TEXT, LIES & CYBERSPACE
By Bernard A. Karshmer
s "snail mail" loses the communications race to near-instantaneous e-mail, we face unprecedented ethical issues--among them the ease of spreading cybergossip. Today we can routinely press "forward" to broadcast newly received information to large numbers of people--and often do so without giving much thought to its veracity. Yet, as Jews, we are commanded to "keep far from a false charge" (Exodus 23:7), and must therefore guard against disseminating untruths.
Two examples: Several months ago a Jewish friend forwarded an e-mail to me, and to many others, on his "fairness for Israel" distribution list, which read:
...Just heard that Starbucks Coffee is closing all their stores in Israel. Starbucks says that it is a business decision, not a political decision. They ARE NOT CLOSING any stores in the Arab or Muslim countries. Let us as Jews let them know that we will not patronize their stores for their position on Israel. When they lose enough business, maybe they will get the message that we as a Jewish population will not tolerate their actions....Please send this message to your relatives and all your Jewish friends and associates.... BOYCOTT STARBUCKS AND LET THEM KNOW WHY!!!!
Pretty strong stuff. But was it true? I decided to investigate. A simple search took me to the Anti-Defamation League website, where I discovered the following message:
An e-mail message claims that the recent decision by Starbucks to close its operations in Israel was the result of 'caving in' to anti-Israel pressure. There is no evidence that this was the case.
In announcing the move on April 1, Starbucks made clear that the closing was due to business considerations only. ADL has been in touch with contacts in Israel and the United States on this matter and is confident that the Starbucks move was purely a business decision. There is no evidence that more nefarious considerations contributed to this decision.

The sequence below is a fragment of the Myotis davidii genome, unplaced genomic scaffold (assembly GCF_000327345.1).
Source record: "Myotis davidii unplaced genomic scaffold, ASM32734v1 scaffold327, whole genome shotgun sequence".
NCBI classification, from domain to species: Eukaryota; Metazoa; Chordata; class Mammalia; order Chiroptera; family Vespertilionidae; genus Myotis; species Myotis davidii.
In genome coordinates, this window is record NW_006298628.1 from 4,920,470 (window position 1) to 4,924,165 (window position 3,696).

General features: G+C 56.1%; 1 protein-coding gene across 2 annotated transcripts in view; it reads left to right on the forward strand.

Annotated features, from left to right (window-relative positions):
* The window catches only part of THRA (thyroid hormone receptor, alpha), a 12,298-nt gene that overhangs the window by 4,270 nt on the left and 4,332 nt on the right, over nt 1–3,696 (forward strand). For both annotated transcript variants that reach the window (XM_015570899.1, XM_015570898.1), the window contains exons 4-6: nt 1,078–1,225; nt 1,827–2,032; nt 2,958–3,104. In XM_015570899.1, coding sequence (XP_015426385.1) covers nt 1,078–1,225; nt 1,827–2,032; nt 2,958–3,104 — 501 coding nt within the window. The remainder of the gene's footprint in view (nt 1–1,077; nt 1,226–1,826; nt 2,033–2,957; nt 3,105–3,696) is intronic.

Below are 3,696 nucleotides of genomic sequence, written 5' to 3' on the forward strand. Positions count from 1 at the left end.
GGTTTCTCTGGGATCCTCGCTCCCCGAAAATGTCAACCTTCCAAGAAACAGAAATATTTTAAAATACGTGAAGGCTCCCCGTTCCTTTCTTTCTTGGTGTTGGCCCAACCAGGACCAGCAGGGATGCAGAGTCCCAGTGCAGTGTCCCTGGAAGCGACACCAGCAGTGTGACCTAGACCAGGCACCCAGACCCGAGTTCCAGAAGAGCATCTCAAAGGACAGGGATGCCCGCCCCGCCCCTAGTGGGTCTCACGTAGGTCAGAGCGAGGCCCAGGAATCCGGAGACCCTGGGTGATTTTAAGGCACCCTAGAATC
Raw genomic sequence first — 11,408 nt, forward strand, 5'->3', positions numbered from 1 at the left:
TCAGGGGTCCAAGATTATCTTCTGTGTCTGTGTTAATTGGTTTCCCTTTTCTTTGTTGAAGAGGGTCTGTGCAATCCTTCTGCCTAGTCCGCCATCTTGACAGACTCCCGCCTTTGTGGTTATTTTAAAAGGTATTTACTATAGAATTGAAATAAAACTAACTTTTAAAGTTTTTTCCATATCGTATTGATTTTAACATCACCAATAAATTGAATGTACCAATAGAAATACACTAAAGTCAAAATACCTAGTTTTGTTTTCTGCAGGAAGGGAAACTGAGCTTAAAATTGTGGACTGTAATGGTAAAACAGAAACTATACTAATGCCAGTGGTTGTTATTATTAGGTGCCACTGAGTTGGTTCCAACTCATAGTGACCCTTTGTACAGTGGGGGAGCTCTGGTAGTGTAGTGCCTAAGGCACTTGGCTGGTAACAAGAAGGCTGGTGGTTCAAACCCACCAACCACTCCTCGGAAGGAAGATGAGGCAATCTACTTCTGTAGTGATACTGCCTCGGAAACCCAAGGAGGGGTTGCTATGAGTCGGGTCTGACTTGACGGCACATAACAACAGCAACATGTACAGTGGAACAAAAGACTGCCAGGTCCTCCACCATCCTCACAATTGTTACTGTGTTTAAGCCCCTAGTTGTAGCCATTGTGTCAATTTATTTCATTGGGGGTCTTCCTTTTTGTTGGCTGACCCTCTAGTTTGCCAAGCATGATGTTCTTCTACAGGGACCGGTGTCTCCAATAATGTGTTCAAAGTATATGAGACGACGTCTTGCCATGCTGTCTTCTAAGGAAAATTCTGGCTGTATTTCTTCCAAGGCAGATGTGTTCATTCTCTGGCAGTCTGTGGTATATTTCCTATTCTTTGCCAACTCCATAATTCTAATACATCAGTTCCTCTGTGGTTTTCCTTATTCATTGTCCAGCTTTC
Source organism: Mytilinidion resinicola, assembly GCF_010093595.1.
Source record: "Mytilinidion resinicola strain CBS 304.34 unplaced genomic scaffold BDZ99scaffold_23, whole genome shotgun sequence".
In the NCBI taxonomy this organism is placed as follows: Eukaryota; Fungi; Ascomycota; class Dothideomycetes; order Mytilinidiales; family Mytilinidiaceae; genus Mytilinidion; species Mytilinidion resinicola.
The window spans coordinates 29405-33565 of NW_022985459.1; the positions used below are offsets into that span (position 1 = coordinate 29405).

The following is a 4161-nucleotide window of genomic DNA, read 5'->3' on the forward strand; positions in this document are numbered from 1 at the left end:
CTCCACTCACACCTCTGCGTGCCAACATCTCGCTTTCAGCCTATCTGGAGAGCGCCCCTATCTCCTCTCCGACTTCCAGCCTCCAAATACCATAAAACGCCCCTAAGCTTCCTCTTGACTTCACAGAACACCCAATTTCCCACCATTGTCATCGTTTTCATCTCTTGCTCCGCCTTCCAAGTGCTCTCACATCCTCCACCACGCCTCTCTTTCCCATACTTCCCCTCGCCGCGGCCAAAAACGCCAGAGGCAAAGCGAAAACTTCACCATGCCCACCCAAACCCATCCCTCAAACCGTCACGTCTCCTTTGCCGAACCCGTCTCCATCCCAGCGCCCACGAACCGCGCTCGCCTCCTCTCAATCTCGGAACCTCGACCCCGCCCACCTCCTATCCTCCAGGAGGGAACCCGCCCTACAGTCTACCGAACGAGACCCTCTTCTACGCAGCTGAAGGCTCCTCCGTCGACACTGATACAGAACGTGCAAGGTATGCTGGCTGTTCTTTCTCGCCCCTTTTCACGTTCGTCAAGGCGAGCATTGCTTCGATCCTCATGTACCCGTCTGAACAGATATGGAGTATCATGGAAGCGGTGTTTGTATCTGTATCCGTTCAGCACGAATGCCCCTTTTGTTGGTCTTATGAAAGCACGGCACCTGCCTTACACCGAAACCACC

The ADL analysis caused me to doubt the validity of the e-mail charge, and I decided not to risk wide distribution of a potentially false accusation.
Another faulty e-mail concerned The Passion of the Christ. To calm Jewish fears about the film, the e-mail sender noted that the popular nationally syndicated radio commentator Paul Harvey had described it as follows:
There is not a scintilla of anti-Semitism to be found anywhere in this powerful film....It faithfully tells the Gospel story in a dramatically beautiful, sensitive, and profoundly engaging way. Those who are alleging otherwise have either not seen the film or have another agenda behind their protestations....
At first I was reassured by Harvey's words. While I generally find him to be too conservative for my taste, I have nonetheless come to regard him as a reliable source of information. Rather than blindly forwarding these words to my Jewish friends, however, I decided to check their validity. A simple "exact phrase" Google search of "scintilla of anti-Semitism" directed me to the review--which I quickly discovered had not been written by Paul Harvey, but by Deacon Keith A. Fournier, the leader of an organization called The Catholic Way. Whatever Fournier's credibility might be, I do not hold his opinion in the same regard as I do Harvey's, and thus this e-mail went no further.
These two examples should serve as cautionary tales. Given that we Jews are commanded to seek truth, isn't it time that we make it an imperative to verify messages before sending them spinning into cyberspace?
Dr. Bernard Karshmer is an associate professor of Applied Dentistry at the University of Colorado School of Dentistry and a member of Temple Sinai in Denver, Colorado.
How to Evaluate Internet-Circulated Rumors: Discerning an e-mail's validity can best be accomplished through the use of a search tool such as Google. Entering the keywords "Starbucks" and "Israel" in the Google query box, for example, easily traced the Starbucks e-mail. These two words (typed in lower case and without quotation marks) returned references to two of the most popular urban legend debunking pages--www.snopes.com and www.urbanlegends.about.com. While one could proceed directly to these pages to determine the legitimacy of Internet rumors, I have found that a more productive first step is to use Google or another quality search engine. So, for example, while the Starbucks rumor search on Google led directly to "snopes" and "urban legends," searching Google for the Paul Harvey story (using the words "scintilla" and "anti-Semitism" without quotation marks) took me to www.apologeticsindex.org. For this reason, I believe that the skillful use of keywords on a good search engine represents the most productive way to determine an e-mail's validity.--B.K.
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